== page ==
Ahh.. What a nice day! The warm sun beaming down! That fresh smell in the air. Truly a great…winter day? So maybe you’ve noticed what an unusual winter it has been this year. At least in the Northeast, we’ve been having an unseasonably warm winter. So I wonder, and I’ve heard the question asked, ” What will this do to the trees this Spring.”
That is a fair question. What will this enjoyable yet strangely warm winter do to the plants in our region? Well the short answer is, I guess we’ll see.
This has been an unusually mild winter with extended periods of warm temperatures with very little snow fall. This followed by a few days of snow and freezing cold temperatures and then back up into the 40’s again. What effect this all has will depend on what plants you have in your landscape and gardens, as well as on many other environmental factors.
We may see some flower bud die back on certain trees and woody shrubs for this coming Spring. Though the volume of blooms will be decreased by this die back, there should really be no long lasting impact to your woody plants as a result. Of coarse, for certain fruit tree and berry growers, this will be more of a concern, because of the resultant decreased harvest.
I any of your perennials and bulbs have peek out prematurely, you may expect to see the leaf edges brown up in the spring from being exposed to the colder days that are likely to come this February. But again, this will amount to very little in the overall health of your plants. Native species of plants and trees will likely fair better as they are locally adapted to the temperature extremes of each season in the Northeast.
Pay special attention to any evergreens in your landscape, especially those, potted in containers. Evergreen trees and shrubs continue to loose water from their leaves and may need to be watered occasionally. Especially sensitive species may benefit from an application of anti-desiccant, but again, local native plants are already well adapted and should fair just fine.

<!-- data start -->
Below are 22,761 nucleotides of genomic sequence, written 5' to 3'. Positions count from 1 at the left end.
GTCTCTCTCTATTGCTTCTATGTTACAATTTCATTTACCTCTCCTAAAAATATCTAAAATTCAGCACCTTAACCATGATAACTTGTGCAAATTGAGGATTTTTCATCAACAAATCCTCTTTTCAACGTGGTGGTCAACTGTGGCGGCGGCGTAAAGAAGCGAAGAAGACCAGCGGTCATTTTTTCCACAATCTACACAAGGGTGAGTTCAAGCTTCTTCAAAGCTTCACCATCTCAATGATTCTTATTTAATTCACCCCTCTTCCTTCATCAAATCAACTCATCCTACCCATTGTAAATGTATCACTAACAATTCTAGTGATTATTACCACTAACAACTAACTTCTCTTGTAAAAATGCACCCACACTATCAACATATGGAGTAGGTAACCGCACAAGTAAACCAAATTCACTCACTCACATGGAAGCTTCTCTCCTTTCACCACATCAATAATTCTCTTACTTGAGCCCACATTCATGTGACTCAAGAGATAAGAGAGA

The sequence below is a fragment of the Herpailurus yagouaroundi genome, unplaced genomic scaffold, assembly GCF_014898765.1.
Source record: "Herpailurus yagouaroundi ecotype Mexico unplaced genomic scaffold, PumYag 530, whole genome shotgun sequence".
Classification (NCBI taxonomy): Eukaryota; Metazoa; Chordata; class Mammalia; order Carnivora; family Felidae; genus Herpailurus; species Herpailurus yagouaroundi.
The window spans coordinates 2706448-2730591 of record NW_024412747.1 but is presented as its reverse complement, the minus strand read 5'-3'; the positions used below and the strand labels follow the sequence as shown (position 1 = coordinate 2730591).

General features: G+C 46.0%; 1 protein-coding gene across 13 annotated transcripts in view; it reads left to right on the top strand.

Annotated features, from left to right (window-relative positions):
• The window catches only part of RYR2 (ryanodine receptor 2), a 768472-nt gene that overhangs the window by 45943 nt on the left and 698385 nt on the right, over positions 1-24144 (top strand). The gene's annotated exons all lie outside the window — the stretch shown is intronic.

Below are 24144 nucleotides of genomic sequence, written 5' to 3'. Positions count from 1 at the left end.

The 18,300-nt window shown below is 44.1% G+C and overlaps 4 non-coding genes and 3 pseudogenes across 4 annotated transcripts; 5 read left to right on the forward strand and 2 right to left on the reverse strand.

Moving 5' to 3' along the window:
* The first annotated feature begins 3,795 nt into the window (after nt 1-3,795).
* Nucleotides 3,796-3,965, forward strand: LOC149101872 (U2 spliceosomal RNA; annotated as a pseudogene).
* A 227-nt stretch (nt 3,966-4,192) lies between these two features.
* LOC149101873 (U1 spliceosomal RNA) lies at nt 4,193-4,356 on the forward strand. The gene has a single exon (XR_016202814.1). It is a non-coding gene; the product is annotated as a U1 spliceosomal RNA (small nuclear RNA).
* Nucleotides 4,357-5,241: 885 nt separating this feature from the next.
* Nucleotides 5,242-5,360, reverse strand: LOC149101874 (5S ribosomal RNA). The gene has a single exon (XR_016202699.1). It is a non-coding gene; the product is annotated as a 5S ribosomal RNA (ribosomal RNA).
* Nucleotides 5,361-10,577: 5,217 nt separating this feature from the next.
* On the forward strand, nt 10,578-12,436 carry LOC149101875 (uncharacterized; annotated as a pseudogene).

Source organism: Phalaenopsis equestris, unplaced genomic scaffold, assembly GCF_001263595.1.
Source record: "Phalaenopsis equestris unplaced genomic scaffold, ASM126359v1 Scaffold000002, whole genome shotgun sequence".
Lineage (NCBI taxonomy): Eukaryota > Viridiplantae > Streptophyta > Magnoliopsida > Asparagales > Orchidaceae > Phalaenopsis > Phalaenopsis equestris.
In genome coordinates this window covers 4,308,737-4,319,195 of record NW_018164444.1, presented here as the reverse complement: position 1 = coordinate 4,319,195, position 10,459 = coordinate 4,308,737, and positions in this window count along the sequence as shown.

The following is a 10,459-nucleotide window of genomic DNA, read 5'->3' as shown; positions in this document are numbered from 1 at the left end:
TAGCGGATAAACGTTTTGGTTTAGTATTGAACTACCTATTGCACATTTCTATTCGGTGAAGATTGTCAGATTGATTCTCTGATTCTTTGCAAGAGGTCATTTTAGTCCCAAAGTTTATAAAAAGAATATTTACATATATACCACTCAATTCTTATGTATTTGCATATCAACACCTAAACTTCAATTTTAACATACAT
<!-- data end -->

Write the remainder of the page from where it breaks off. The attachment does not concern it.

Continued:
So again, we can expect to see fewer flowers this Spring from early bud swelling and the cold temperatures of February. We may also see some damage to the earliest emerging leave of some woody plants and perennials. Beyond this it seems unlikely that any long term damage will be done to your landscape plants.
One factor that is yet to be seen this spring is the Winter moth emergence. With no real stretch of freezing cold temperatures to kill off a portion of the population, it will be interesting to see the numbers of caterpillars that hatch out this coming spring.
Until then, enjoy the warm days and continue to enjoy your garden and we will see what comes of this in the long run.
It’s an encouraging post, this – at least, regarding trees and plants. With creatures – maybe another matter. Ladybirds and various larvae have continued to be out and about. I’m glad our newly arrived frosts (and snow in some parts of Britain) are killing off some of the ‘pests’ – at least it will limit their numbers – but feel sad about some other insects which may have been caught out by long warmth and sudden cold.
You don’t think there will be any long term effects on the plants? Are they using excess energy to accomodate the freezing and thawing? (“Let’s grow, oh wait a minute…let’s not. Oh, yes, let’s grow.” etc.) What about the lack of frozen ground – does that matter? Or lack of (snow) insulation? Isn’t their dormancy period affected? It may not be as long as usual or even needed? Don’t all of things have an overall affect on their susceptibility to future disease or insects, or even their overall lifespan? [These are all questions out of my own curiosity, not meant to demean your article.]
Tami, these are all great points! To clarify, I am thinking that IF we have a “normal” season followed by a “normal” winter next season, then the net effect on the plant life in the Northeast should be pretty minimal. The photosynthesis of one good growing season should be enough to make up for any set backs in stored energy. Plants produce way more carbohydrates than they need each year and that is why they are able to feed the rest of life on earth as well as they do. Though rare, it’s not like warm winters are an unprecedented event. Historically we have had warm winters in the Northeast before. That said however, it’s hard knowing if we are looking an overall change in the weather patterns for this region or not. It’s seems that most of us have this gut feeling that this could be the case but it hard to say for sure given just one season of unusual occurrences.
If these trends are to continue in the following years who is to say what the overall effect will be? Change for sure will come and who knows how the different climate zones will be effected?
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